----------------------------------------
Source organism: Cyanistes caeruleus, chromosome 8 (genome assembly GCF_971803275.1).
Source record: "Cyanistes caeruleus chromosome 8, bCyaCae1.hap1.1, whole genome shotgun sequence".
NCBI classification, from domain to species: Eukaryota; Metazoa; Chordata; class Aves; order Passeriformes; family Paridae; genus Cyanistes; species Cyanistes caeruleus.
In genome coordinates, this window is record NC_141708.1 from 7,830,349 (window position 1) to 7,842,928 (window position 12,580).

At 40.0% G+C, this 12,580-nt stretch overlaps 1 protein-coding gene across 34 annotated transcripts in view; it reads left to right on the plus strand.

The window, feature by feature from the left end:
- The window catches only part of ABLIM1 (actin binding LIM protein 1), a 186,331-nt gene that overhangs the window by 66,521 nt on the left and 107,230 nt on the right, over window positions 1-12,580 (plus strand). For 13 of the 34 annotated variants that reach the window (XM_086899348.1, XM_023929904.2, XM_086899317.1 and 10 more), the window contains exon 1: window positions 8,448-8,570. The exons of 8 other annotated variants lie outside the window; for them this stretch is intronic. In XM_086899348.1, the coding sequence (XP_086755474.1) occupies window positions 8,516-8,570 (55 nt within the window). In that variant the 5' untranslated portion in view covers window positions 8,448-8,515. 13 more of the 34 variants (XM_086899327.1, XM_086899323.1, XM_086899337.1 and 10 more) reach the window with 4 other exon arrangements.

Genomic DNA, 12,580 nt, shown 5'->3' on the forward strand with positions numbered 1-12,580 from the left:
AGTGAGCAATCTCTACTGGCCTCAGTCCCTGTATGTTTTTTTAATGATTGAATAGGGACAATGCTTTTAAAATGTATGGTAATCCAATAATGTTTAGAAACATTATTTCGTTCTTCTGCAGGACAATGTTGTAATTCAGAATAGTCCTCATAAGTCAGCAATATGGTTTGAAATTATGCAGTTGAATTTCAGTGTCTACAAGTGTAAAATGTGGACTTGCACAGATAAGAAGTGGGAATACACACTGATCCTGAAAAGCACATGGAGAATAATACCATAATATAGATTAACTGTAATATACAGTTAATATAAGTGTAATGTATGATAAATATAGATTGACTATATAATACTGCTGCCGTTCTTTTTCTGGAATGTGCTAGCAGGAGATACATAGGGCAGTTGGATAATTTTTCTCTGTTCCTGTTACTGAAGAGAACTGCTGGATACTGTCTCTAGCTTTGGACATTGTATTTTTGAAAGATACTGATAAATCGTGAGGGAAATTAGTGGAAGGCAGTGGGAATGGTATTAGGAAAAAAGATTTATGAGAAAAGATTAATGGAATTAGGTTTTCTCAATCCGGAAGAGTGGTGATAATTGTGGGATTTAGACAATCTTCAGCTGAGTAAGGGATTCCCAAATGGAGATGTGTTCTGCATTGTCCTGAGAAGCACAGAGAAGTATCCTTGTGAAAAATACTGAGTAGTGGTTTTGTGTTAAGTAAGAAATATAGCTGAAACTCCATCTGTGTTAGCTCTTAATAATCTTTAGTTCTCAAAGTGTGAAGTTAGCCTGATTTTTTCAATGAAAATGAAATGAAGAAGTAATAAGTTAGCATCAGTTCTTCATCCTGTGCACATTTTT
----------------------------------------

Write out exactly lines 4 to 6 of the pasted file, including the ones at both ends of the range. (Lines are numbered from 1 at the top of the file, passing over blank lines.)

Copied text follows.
In genome coordinates, this window is record NC_141708.1 from 7,830,349 (window position 1) to 7,842,928 (window position 12,580).

At 40.0% G+C, this 12,580-nt stretch overlaps 1 protein-coding gene across 34 annotated transcripts in view; it reads left to right on the plus strand.

The window, feature by feature from the left end: